The POWs made their way north from Mariveles to San Fernando. The first five miles of the march was uphill which was difficult for the men many of whom were ill.  At one point they had to run past Japanese artillery firing at Corregidor.  The island had not surrendered and returned fire.
    The POWs made their way north to San Fernando, where they were put into a bullpen.  In one corner of the bullpen was a pit that served as the washroom for the POWs.  The pit actually appeared to be moving because it was covered in maggots.
    The Japanese ordered the POWs to form columns of 100 men and moved them to the train station where they were put into boxcars.  The cars were known as forty or eights, because each car could hold forty men or eight horses.  The Japanese packed 100 POWs into each car and closed the doors.  When the POWs left the cars at Capas, those who had died fell to the floor of the cars.  Emmett and the other POWs made their way to Camp O'Donnell.
    The camp was an unfinished Filipino Army Training Base that the Japanese pressed into use as a POW camp on April 1, 1942.  When they arrived at the camp, the Japanese confiscated any extra clothing that the POWs had and refused to return it to them.  They searched the POWs and if a man was found to have Japanese money on them, they were taken to the guardhouse.  Over the next several days, gunshots were heard to the southeast of the camp.  These POWs had been executed for looting.
    There was only one water faucet in the camp, and the prisoners stood in line from two to eight hours waiting for a drink.  The Japanese guards at the faucet would turn it off for no reason and the next man in line would stand as long as four hours waiting for it to be turned on again.  This situation improved when a second faucet was added.
    There was no water for washing clothes, so the POWs would throw out their clothing when it had been soiled.  In addition, water for cooking had to be carried three miles from a river to the camp and mess kits could not be washed.  The slit trenches in the camp were inadequate and were soon overflowing since most of the POWs had dysentery.  The result was that flies were everywhere in the camp including the POW kitchens and in the food.
    The camp hospital had no soap, water, or disinfectant.  When the ranking American doctor at the camp wrote a letter to the camp commandant, Capt. Yohio Tsuneyoshi, asking for medical supplies, he was told never to write another letter.
    The Archbishop of Manila sent a truckload of medical supplies to the camp, the Japanese commandant refused to allow the truck into the camp.  When the Japanese Red Cross sent medical supplies the camp the Japanese took 95% of the supplies for their own use.
    The POWs in the camp hospital lay on the floor elbow to elbow and only one of the six medic assigned to care for 50 sick POWs was healthy enough to care for them.  When a representative of the Philippine Red Cross stated they could supply a 150 bed hospital for the camp, he was slapped in the face by a Japanese lieutenant.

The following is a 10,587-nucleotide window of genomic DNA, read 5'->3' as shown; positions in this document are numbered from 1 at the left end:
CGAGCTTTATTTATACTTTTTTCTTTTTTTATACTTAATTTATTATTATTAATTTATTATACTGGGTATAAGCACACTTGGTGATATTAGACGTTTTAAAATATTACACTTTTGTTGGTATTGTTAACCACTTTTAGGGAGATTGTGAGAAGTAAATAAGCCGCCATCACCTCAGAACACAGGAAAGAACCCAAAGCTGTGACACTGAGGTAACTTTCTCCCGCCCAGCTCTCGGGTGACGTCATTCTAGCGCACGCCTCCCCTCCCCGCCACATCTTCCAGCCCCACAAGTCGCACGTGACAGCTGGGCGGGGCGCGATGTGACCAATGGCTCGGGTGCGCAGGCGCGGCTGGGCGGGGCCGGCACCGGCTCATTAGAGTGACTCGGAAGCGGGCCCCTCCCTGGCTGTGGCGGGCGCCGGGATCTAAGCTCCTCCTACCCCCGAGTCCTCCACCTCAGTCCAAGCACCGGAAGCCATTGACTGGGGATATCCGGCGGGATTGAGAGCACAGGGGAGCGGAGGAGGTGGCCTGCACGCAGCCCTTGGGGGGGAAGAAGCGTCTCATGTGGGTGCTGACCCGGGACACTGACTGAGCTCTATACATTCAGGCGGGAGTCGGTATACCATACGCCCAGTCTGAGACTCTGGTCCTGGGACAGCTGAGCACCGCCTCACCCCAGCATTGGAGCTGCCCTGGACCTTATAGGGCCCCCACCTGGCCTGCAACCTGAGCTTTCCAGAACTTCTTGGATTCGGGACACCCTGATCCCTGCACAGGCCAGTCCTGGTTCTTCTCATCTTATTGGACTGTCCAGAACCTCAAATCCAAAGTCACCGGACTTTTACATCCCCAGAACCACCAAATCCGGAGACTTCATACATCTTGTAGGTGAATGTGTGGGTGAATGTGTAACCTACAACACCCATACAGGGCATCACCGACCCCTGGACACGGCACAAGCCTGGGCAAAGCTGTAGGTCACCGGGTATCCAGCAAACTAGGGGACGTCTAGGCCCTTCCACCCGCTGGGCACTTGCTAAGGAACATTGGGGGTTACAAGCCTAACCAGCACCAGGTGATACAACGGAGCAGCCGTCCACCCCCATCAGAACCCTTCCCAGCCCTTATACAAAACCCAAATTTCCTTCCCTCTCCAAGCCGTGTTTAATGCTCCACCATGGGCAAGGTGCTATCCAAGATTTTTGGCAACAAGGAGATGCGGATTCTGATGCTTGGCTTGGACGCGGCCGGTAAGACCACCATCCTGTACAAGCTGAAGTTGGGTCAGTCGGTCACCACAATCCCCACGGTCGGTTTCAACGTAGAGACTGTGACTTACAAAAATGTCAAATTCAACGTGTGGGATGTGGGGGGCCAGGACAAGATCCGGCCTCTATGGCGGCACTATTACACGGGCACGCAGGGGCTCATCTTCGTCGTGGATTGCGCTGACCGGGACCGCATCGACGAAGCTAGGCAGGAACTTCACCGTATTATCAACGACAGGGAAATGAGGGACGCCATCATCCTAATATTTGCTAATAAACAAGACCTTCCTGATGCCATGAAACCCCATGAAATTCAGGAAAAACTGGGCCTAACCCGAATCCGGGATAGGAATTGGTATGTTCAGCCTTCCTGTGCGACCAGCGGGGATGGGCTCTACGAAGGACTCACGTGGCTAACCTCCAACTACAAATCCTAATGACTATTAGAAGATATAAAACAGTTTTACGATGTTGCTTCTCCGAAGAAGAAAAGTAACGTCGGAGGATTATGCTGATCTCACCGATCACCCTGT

Each morning, the bodies of the dead were found all over the camp and were carried to the hospital and placed underneath it.  The bodies lay there for two or three days before they were buried in the camp cemetery by other POWs who were suffering from dysentery and/or malaria.  To clean the ground under the hospital, the ground was scraped and lime was spread over it.  The bodies of the dead were placed in the area, and the area they had been laying was scrapped and lime was spread over it.
    Work details were sent out on a daily basis.  Each day, the American doctors gave a list of names to the Japanese of the POWs who were healthier enough to work.  If the quota of POWs needed to work could not be met, the Japanese put those POWs who were sick, but could walk, to work.  The death rate among the POWs reached 50 men dying a day.  The Japanese finally acknowledge that they had to do something, so the opened a new POW camp at Cabanatuan.
    On June 1, 1942, the POWs formed detachments of 100 men each and were marched to Capas.  There, the were put in steel boxcars with two Japanese guards.  At Calumpit, the train was switched onto another line which took it to Cabanatuan.  The POWs disembarked and were taken to a schoolyard where they were fed cooked rice and onion soup.  From there, they were marched to Cabanatuan which had been the headquarters of the 91st Philippine Army Division and was formerly known at Camp Panagaian.
    To prevent escapes, the POWs set up a detail that patrolled the fence of the camp.  The reason this was done was that those who did escape and were caught, were tortured before being executed, while the other POWs were made to watch.  It is believed that no POW successfully escaped from the camp.
    The POWs were sent out on work details to cut wood for the POW kitchens.  Meals on a daily basis consisted of 16 ounces of cooked rice, 4 ounces of vegetable oil, and sweet potato or corn.  The POWs were forced to work in the fields from 7:00 in the morning until 5:00 in the evening.  Most of the food they grew went to the Japanese not them.  Other POWs worked in rice paddies.
    The POW barracks were built to house 50 POWs, but most held between 60 and 120 men.  The POWs slept on bamboo slats without mattresses, covers, or mosquito netting.  The result was many became ill.